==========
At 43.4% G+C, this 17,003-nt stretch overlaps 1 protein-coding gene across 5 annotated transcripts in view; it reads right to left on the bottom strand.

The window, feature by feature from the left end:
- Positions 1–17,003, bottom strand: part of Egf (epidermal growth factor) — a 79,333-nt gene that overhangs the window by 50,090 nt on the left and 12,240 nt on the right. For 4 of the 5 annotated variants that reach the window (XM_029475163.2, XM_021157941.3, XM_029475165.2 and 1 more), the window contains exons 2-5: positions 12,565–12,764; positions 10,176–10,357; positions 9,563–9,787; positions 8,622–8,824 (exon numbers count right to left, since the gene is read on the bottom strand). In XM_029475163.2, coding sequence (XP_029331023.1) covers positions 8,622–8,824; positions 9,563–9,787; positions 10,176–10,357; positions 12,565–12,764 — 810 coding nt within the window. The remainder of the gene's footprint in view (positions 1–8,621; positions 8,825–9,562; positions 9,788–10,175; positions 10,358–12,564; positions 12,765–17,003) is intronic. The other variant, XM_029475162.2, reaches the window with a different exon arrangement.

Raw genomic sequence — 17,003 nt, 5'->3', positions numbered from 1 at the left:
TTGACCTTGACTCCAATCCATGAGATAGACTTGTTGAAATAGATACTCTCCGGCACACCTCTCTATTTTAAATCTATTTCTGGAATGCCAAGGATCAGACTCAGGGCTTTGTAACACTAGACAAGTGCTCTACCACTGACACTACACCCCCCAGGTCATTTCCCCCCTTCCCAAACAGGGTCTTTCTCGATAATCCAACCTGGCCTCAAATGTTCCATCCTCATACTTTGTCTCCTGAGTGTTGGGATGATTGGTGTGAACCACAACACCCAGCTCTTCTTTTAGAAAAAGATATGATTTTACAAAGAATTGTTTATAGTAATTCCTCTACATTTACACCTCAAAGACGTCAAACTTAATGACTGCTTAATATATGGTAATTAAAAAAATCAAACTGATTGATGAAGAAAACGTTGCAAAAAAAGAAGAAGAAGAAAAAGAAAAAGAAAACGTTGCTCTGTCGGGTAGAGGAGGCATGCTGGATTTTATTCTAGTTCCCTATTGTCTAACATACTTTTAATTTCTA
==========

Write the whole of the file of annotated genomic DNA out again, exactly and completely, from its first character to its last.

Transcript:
At 43.4% G+C, this 17,003-nt stretch overlaps 1 protein-coding gene across 5 annotated transcripts in view; it reads right to left on the bottom strand.

The window, feature by feature from the left end:
- Positions 1–17,003, bottom strand: part of Egf (epidermal growth factor) — a 79,333-nt gene that overhangs the window by 50,090 nt on the left and 12,240 nt on the right. For 4 of the 5 annotated variants that reach the window (XM_029475163.2, XM_021157941.3, XM_029475165.2 and 1 more), the window contains exons 2-5: positions 12,565–12,764; positions 10,176–10,357; positions 9,563–9,787; positions 8,622–8,824 (exon numbers count right to left, since the gene is read on the bottom strand). In XM_029475163.2, coding sequence (XP_029331023.1) covers positions 8,622–8,824; positions 9,563–9,787; positions 10,176–10,357; positions 12,565–12,764 — 810 coding nt within the window. The remainder of the gene's footprint in view (positions 1–8,621; positions 8,825–9,562; positions 9,788–10,175; positions 10,358–12,564; positions 12,765–17,003) is intronic. The other variant, XM_029475162.2, reaches the window with a different exon arrangement.

Raw genomic sequence — 17,003 nt, 5'->3', positions numbered from 1 at the left:
TTGACCTTGACTCCAATCCATGAGATAGACTTGTTGAAATAGATACTCTCCGGCACACCTCTCTATTTTAAATCTATTTCTGGAATGCCAAGGATCAGACTCAGGGCTTTGTAACACTAGACAAGTGCTCTACCACTGACACTACACCCCCCAGGTCATTTCCCCCCTTCCCAAACAGGGTCTTTCTCGATAATCCAACCTGGCCTCAAATGTTCCATCCTCATACTTTGTCTCCTGAGTGTTGGGATGATTGGTGTGAACCACAACACCCAGCTCTTCTTTTAGAAAAAGATATGATTTTACAAAGAATTGTTTATAGTAATTCCTCTACATTTACACCTCAAAGACGTCAAACTTAATGACTGCTTAATATATGGTAATTAAAAAAATCAAACTGATTGATGAAGAAAACGTTGCAAAAAAAGAAGAAGAAGAAAAAGAAAAAGAAAACGTTGCTCTGTCGGGTAGAGGAGGCATGCTGGATTTTATTCTAGTTCCCTATTGTCTAACATACTTTTAATTTCTA